Red flag symptpms
- Pelvic pain
- Painful periods
- Postcoital bleeding
- Intermenstrual bleeding
- Unintentional weight loss
- Pelvic discharge
Dyspareunia is a common complaint among women but can also affect a minority of men. This article focuses on dyspareunia in women.
Dyspareunia can be classified as primary or secondary as well as superficial or deep.
Primary dyspareunia is characterised by pain on intercourse since the onset of sexual activity, while secondary refers to the development of pain during a patient's sexual lifetime.
Superficial dyspareunia tends to be localised to the introitus, vulva and vestibule. Deep symptoms are often related to the pelvis.
History and examination
There are many causes of dyspareunia. A complete gynaecological history, including sexual history and any history of abuse, is imperative. Pelvic examination is also a key element of the work-up.
The consultation may be difficult and we need to be sensitive to the patient in broaching this subject. Creating a rapport with the patient by using open-ended questions may help communication.
The main things to establish in the history are the onset and location of symptoms and any associated complaints:
- Associated pruritus may indicate eczema or vulvar dystrophy.
- Dysmenorrhoea and sharp pains may indicate endometriosis.
- Pelvic aching may suggest fibroids and tearing pains may allude to vaginal atrophy.
- A past medical history of cancer that required chemotherapy or radiotherapy may have resulted in vaginal atrophy, fibrosis or adhesions.
- Drugs, such as the contraceptive pill, some antidepressants and antihypertensives, can reduce vaginal lubrication.
- A past obstetric history of traumatic childbirth, or episiotomies may result in dyspareunia.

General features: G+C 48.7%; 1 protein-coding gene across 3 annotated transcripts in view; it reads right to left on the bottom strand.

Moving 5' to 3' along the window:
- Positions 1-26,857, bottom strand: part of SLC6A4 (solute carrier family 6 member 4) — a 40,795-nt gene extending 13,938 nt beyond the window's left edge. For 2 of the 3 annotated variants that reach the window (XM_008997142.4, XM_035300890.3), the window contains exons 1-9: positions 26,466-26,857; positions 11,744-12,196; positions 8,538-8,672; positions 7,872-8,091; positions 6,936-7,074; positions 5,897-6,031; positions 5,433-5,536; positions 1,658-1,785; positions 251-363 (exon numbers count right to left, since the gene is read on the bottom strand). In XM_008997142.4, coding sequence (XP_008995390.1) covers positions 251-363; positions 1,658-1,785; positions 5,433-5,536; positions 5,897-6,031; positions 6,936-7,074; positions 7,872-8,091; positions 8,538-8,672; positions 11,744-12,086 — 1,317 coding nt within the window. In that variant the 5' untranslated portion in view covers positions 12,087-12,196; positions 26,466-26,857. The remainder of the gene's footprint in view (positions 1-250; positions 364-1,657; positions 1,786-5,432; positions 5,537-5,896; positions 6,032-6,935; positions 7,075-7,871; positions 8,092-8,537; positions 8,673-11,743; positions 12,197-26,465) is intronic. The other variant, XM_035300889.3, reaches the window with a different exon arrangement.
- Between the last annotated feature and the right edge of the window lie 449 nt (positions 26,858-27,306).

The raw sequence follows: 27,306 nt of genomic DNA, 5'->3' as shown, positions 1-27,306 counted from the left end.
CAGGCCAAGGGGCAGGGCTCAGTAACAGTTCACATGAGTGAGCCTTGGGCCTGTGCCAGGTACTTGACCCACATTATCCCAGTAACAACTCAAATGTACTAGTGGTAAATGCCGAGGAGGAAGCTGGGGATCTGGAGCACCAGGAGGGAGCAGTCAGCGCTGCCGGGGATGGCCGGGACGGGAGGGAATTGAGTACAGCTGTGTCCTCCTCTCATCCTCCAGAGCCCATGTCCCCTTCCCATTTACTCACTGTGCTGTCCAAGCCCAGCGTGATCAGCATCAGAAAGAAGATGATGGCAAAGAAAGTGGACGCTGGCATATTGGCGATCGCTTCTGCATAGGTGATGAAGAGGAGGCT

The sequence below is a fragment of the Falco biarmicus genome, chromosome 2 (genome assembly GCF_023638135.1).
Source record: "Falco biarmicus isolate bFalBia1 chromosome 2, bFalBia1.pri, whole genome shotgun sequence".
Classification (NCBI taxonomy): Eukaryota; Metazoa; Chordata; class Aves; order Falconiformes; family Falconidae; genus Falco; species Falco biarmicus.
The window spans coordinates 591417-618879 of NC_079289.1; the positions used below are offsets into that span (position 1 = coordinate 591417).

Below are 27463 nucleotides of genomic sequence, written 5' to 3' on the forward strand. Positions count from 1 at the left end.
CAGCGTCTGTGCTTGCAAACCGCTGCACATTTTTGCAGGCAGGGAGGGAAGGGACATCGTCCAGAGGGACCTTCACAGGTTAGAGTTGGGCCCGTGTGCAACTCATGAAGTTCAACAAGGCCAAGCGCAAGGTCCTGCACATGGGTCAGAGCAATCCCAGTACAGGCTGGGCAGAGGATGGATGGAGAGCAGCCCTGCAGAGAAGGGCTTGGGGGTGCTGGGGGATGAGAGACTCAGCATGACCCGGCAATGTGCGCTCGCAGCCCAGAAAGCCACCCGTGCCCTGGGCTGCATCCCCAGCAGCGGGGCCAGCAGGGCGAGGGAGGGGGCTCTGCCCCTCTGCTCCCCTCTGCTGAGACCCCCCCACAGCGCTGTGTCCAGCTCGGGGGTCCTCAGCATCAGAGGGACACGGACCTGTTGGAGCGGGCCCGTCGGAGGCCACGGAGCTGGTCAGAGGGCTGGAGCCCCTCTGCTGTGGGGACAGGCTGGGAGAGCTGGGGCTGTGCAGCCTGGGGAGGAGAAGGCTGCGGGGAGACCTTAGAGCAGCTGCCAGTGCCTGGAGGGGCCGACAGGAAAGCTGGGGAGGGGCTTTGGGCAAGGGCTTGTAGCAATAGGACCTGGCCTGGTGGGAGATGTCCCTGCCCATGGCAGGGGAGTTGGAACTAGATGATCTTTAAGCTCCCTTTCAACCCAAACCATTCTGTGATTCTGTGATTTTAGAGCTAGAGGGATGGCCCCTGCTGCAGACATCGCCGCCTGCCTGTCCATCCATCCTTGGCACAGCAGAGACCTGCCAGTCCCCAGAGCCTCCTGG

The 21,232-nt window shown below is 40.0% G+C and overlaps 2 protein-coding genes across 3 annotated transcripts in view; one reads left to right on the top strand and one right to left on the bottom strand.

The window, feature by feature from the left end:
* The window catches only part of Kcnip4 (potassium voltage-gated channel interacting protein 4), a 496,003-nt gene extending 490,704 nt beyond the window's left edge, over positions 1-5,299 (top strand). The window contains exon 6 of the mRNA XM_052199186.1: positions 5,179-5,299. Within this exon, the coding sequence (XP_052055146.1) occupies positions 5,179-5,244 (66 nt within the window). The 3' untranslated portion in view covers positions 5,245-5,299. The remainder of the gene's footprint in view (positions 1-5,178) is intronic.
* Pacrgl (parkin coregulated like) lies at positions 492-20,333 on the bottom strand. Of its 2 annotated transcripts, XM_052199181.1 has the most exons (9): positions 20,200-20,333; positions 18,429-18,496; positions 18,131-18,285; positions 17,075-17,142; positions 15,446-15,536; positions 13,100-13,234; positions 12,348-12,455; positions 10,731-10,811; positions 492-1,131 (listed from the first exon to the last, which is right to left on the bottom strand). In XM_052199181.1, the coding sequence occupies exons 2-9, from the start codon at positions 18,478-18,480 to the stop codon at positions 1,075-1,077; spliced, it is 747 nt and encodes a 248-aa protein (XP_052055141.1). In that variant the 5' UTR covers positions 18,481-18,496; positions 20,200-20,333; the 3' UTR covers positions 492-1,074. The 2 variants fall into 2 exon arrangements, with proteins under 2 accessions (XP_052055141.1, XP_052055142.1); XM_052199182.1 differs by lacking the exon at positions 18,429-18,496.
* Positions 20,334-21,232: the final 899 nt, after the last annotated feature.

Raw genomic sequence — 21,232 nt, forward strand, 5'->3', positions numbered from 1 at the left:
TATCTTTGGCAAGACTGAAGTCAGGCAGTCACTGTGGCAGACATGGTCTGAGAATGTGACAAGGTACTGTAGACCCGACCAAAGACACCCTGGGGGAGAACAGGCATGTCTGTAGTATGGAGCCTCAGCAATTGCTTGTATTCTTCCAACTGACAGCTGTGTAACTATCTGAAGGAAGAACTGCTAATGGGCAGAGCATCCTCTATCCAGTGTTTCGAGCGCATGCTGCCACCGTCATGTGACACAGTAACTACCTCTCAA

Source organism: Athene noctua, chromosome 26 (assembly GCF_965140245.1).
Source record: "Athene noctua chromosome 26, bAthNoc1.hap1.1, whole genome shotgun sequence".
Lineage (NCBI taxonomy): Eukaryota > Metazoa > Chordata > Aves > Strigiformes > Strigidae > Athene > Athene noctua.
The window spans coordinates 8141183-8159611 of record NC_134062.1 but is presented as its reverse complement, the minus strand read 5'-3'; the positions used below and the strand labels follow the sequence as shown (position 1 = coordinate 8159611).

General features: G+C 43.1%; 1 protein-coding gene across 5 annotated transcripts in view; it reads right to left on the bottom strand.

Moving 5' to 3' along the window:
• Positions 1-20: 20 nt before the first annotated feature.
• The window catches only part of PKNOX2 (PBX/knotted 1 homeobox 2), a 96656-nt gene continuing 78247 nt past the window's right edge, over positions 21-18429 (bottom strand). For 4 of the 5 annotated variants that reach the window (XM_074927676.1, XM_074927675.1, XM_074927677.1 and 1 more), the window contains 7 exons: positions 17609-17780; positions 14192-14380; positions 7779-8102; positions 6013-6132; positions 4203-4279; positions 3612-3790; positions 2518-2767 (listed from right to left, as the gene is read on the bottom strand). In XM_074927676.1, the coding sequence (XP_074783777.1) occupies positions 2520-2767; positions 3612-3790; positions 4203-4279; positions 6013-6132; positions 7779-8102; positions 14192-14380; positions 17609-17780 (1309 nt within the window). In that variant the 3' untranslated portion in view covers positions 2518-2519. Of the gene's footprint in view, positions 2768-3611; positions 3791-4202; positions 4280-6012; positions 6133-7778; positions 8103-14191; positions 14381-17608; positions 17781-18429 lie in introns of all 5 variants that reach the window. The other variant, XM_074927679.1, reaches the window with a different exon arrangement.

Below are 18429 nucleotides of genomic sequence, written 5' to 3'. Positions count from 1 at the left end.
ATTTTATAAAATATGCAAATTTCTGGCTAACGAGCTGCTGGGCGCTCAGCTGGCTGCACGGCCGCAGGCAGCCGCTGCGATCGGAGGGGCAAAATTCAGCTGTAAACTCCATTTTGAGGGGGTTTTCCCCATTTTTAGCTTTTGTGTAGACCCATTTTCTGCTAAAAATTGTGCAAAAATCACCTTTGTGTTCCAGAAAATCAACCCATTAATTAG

Examination should begin with inspection of the external genitalia. Look out for any dermatological abnormalities or infective lesions, such as herpes simplex virus sores. Pale vaginal mucosa may suggest vaginal atrophy.
An internal exam should also be performed. Mucopurulent discharge may suggest cervicitis or pelvic inflammatory disease. Bimanual examination may show fibroids or endometriosis.
Investigations and possible causes
In many cases of dyspareunia, investigations are not necessary. You may wish to consider vaginal swabs for chlamydia and gonorrhoea if pelvic inflammatory disease is suspected. Herpes simplex virus PCR swabs may also be pertinent.
A urinalysis may reveal a urinary tract infection. A pelvic ultrasound can be useful to show fibroids or a hydrosalpinx.
A cystoscopy may be necessary for interstitial cystitis, or a diagnostic laparoscopy for endometriosis
- Vaginitis and vulvovaginitis
- Pelvic inflammatory disease
- Bartholin's abscess
- Herpes simplex virus
- Psychosexual syndrome
- Vaginal atrophy
- Iatrogenic causes
Dr Anish Kotecha is a GP in Gwent, Wales. This article, originally by Dr Mehul Mathukia, first appeared on 2 September 2010 and was updated in June 2020.